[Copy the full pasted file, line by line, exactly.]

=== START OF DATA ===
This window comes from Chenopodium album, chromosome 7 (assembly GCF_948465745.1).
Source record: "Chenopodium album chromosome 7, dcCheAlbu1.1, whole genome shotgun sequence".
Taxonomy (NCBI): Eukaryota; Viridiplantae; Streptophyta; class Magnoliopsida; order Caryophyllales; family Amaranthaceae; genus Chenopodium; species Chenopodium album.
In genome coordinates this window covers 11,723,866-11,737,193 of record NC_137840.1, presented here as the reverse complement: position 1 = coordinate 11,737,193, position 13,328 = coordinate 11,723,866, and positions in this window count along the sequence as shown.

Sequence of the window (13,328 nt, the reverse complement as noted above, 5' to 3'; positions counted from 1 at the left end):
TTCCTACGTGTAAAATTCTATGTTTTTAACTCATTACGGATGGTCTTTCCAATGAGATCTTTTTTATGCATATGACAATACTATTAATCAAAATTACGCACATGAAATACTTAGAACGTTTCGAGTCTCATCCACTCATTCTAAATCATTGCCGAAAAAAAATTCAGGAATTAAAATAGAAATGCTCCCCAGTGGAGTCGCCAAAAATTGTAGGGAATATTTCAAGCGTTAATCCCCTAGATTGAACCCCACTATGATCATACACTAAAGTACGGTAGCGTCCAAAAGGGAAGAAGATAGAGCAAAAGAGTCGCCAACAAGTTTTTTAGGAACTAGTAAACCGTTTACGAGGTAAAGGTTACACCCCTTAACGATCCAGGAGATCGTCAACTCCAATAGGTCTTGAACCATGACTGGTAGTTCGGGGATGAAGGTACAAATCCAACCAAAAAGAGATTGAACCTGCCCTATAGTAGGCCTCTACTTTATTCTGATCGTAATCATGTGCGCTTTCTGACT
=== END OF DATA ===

This window comes from Chenopodium album, chromosome 7 (assembly GCF_948465745.1).
Source record: "Chenopodium album chromosome 7, dcCheAlbu1.1, whole genome shotgun sequence".
Taxonomy (NCBI): Eukaryota; Viridiplantae; Streptophyta; class Magnoliopsida; order Caryophyllales; family Amaranthaceae; genus Chenopodium; species Chenopodium album.
In genome coordinates this window covers 11,723,866-11,737,193 of record NC_137840.1, presented here as the reverse complement: position 1 = coordinate 11,737,193, position 13,328 = coordinate 11,723,866, and positions in this window count along the sequence as shown.

Sequence of the window (13,328 nt, the reverse complement as noted above, 5' to 3'; positions counted from 1 at the left end):
TTCCTACGTGTAAAATTCTATGTTTTTAACTCATTACGGATGGTCTTTCCAATGAGATCTTTTTTATGCATATGACAATACTATTAATCAAAATTACGCACATGAAATACTTAGAACGTTTCGAGTCTCATCCACTCATTCTAAATCATTGCCGAAAAAAAATTCAGGAATTAAAATAGAAATGCTCCCCAGTGGAGTCGCCAAAAATTGTAGGGAATATTTCAAGCGTTAATCCCCTAGATTGAACCCCACTATGATCATACACTAAAGTACGGTAGCGTCCAAAAGGGAAGAAGATAGAGCAAAAGAGTCGCCAACAAGTTTTTTAGGAACTAGTAAACCGTTTACGAGGTAAAGGTTACACCCCTTAACGATCCAGGAGATCGTCAACTCCAATAGGTCTTGAACCATGACTGGTAGTTCGGGGATGAAGGTACAAATCCAACCAAAAAGAGATTGAACCTGCCCTATAGTAGGCCTCTACTTTATTCTGATCGTAATCATGTGCGCTTTCTGACT